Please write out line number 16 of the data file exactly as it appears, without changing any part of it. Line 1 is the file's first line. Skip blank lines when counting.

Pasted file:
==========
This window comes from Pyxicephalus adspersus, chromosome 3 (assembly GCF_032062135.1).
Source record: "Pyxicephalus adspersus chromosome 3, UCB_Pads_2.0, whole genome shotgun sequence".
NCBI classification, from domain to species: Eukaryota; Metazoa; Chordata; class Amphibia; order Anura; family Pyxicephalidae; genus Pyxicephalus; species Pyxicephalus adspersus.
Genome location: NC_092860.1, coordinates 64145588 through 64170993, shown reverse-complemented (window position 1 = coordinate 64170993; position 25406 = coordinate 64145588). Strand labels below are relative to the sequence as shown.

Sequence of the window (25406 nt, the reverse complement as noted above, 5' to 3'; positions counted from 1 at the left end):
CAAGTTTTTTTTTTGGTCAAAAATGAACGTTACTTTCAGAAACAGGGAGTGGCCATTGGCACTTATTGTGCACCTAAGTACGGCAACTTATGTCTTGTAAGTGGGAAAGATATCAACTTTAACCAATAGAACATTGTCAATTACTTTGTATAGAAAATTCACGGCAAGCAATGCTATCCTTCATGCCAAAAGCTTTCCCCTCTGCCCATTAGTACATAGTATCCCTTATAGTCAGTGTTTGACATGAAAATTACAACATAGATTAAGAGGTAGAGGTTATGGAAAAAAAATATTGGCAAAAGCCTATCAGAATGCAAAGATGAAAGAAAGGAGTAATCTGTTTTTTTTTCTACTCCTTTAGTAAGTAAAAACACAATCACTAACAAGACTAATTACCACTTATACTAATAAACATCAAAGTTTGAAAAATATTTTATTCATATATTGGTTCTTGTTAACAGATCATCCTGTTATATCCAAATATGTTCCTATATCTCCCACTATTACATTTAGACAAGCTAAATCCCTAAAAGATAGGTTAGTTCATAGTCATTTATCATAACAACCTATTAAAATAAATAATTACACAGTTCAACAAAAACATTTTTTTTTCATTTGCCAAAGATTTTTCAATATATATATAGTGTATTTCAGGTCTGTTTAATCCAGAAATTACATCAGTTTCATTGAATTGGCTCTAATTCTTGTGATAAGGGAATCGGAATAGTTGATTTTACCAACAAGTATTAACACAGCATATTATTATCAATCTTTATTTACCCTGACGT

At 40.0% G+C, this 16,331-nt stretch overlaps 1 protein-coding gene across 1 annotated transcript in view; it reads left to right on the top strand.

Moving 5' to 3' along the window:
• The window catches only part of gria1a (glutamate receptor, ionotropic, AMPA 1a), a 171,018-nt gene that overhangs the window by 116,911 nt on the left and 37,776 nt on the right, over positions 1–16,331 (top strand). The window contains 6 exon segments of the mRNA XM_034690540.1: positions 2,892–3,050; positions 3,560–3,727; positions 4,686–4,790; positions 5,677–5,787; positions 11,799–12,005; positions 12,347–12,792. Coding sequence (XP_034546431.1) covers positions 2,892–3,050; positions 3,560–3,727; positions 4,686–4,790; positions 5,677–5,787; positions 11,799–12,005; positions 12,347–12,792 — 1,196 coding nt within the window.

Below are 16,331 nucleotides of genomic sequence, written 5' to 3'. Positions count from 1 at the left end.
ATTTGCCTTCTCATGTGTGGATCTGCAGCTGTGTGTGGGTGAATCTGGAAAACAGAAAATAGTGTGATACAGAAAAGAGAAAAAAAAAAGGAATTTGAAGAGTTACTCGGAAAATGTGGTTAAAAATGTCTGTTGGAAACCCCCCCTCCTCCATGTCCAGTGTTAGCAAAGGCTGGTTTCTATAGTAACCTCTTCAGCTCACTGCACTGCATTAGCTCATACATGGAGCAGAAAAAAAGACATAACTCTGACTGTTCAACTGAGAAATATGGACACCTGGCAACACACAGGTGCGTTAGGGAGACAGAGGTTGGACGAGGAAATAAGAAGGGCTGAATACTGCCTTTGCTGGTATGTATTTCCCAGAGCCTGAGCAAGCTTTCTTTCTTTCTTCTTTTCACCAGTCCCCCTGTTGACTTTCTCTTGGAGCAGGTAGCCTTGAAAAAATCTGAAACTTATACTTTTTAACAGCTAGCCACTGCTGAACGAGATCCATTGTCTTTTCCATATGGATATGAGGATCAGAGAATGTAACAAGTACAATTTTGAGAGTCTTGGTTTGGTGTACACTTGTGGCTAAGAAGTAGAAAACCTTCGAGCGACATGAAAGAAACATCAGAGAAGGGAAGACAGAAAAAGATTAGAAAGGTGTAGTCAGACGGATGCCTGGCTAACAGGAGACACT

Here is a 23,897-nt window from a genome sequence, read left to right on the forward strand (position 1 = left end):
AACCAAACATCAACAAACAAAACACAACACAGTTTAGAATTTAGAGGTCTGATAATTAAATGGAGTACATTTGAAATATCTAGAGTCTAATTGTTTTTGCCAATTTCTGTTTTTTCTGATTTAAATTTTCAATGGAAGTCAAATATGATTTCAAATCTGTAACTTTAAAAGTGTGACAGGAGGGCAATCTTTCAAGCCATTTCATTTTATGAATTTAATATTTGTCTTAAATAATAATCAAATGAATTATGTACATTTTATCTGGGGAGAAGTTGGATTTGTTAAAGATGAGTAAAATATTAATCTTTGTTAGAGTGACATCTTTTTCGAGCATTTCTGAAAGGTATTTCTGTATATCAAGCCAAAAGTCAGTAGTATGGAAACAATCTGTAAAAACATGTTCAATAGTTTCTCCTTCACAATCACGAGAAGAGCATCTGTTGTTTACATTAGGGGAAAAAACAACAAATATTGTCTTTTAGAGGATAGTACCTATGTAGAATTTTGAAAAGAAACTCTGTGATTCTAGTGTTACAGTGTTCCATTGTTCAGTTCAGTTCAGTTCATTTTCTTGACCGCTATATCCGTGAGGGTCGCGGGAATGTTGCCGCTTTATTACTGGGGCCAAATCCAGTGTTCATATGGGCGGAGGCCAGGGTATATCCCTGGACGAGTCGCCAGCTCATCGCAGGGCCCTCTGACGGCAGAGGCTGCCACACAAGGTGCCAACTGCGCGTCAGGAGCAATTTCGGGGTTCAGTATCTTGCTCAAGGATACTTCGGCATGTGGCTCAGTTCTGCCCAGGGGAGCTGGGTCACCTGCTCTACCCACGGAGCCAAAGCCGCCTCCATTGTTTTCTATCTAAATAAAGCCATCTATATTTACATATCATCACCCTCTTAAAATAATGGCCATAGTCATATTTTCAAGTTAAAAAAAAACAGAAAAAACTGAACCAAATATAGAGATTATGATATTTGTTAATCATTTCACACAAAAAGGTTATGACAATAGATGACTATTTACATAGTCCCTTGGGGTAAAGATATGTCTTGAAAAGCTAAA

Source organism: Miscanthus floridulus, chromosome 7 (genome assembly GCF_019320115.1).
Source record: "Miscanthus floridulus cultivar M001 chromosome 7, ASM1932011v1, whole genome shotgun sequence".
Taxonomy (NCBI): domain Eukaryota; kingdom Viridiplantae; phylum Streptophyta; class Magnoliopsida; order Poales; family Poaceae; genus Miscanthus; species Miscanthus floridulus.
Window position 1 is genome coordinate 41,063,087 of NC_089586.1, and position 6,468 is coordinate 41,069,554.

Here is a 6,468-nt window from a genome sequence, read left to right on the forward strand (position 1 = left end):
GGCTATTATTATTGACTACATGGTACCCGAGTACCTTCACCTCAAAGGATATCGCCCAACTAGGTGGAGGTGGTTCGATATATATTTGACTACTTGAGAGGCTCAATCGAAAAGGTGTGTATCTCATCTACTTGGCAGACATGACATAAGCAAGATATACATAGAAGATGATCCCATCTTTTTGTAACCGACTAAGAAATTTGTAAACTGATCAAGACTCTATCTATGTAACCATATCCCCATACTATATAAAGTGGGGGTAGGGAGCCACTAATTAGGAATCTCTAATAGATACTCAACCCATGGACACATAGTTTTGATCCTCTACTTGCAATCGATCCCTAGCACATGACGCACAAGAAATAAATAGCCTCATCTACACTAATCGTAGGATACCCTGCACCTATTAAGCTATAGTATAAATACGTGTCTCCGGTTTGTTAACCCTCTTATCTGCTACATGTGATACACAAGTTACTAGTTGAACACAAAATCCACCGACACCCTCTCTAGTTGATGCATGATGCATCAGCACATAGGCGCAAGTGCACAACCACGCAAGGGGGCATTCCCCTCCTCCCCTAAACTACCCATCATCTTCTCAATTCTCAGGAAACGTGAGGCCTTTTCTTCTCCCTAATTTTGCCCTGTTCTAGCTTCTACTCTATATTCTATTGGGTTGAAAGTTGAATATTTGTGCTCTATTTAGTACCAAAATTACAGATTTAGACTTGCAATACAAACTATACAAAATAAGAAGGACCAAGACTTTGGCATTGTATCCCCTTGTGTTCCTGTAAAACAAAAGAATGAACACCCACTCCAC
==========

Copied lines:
Taxonomy (NCBI): domain Eukaryota; kingdom Viridiplantae; phylum Streptophyta; class Magnoliopsida; order Poales; family Poaceae; genus Miscanthus; species Miscanthus floridulus.